The Los Angeles Clippers are just now getting their second-best player into the mix, but the team has already looked downright dominant at its best. Although the team had to get rid of key players from last year’s roster to bring in Paul George, the team is just as stacked as it was last year. That’s without mentioning the addition of reigning Finals MVP Kawhi Leonard to make things more painful.
The team’s offensive schemes, in particular, are driving defenses bonkers. They play to the individual players’ talents and leave defenses spinning as they don’t know who to guard.
What play is the Clippers’ go-to play?
The Clippers already have an offense that Michael Pina of SB Nation calls “death by a thousand chainsaws.” Doc Rivers is no stranger to getting the best out of a loaded roster, and the Clippers might be his best example yet. Although Rivers had Paul Pierce, Kevin Garnett, and Ray Allen in Boston, the latter two were past their primes, and a young Rajon Rondo had not yet entered his.
The Clippers have been using Kawhi Leonard as a facilitator more than any team in the past. It is paying dividends for the team’s success without George there to make it even scarier. One particular play action has Leonard taking the ball from the top, Lou Williams and Montrezl Harrell setting dual-screens, and Leonard driving it inside, where defenses have to simultaneously track him, a potentially open Williams, and a driving Harrell in the process.
It is this type of play that makes the Clippers so scary. While many teams gravitate toward an outside-first strategy, the Clippers are scoring on all fronts. Defenses don’t know who to guard at any particular moment without leaving another potential deadly scorer open in the process. Even scarier for Clippers opponents, the team will soon have Paul George there, adding a potential fourth cog to the mix.
Paul George’s impact on the Clippers
Depending on the play, the Clippers could run screens such as the one described above that open the floor up even more. If George takes the Williams role, Williams could run around the outside, potentially setting another high-screen, and as Leonard collapses, George could get open on the outside, drive the ball himself, or act as a distraction for a wide-open Williams.
Doc Rivers has always been a dynamic coach, but the Clippers have the potential to be his masterpiece. This particular play will be a go-to for the Clippers all season. Still, the fact of the matter is that if all four players are on the court, as they more than likely will be during closer games, any play can yield similar results, as defenses cannot afford to collapse on any player on the court.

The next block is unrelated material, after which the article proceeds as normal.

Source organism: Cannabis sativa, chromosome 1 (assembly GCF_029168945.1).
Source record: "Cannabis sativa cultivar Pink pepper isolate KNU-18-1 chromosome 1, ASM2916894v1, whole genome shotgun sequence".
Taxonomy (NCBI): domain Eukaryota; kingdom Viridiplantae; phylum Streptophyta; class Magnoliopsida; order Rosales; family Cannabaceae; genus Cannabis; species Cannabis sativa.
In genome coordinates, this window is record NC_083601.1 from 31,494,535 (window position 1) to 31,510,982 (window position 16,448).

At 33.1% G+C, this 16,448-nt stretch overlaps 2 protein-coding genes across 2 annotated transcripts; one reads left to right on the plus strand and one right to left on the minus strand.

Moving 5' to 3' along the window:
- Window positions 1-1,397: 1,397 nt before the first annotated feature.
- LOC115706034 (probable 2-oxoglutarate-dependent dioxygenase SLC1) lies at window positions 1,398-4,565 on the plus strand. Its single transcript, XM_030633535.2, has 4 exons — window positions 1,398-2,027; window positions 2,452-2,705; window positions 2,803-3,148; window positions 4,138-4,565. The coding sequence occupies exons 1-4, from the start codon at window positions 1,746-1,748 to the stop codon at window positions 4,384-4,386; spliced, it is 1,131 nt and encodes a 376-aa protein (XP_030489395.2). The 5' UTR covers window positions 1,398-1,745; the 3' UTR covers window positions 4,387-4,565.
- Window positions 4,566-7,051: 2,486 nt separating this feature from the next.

The Clippers already proved to be a pain for teams last year with their ability to get under the skin of players last year. This season, they are deeper up front, and the other players on the roster add another dynamic to the roster.
The role players complement Kawhi Leonard and Paul George
Lou Williams is already a bench player with a larger role than most, but he fits seamlessly with the Clippers’ starting unit. The team is loaded with talent who is either maintaining or expanding what made the team special last year. The addition of Mo Harkless from Portland helps add some of the depth they sent to Oklahoma City in the George trade. Last year’s acquisition of Ivica Zubac is paying dividends in the frontcourt this season.
And don’t forget about Patrick Beverley. He’s a player who exists solely for annoying other players with his defense and possibly getting into their heads in the process. Beverley helps to do all the little things the Clippers need to get into the heads of their opponents, and he can potentially do so without touching the ball.
The Clippers operate like a symphony with Rivers as the conductor. While the soloists can carry the masterpiece themselves, every player fits wonderfully who could help conclude this young season with a grand finale that no other team in the NBA can touch.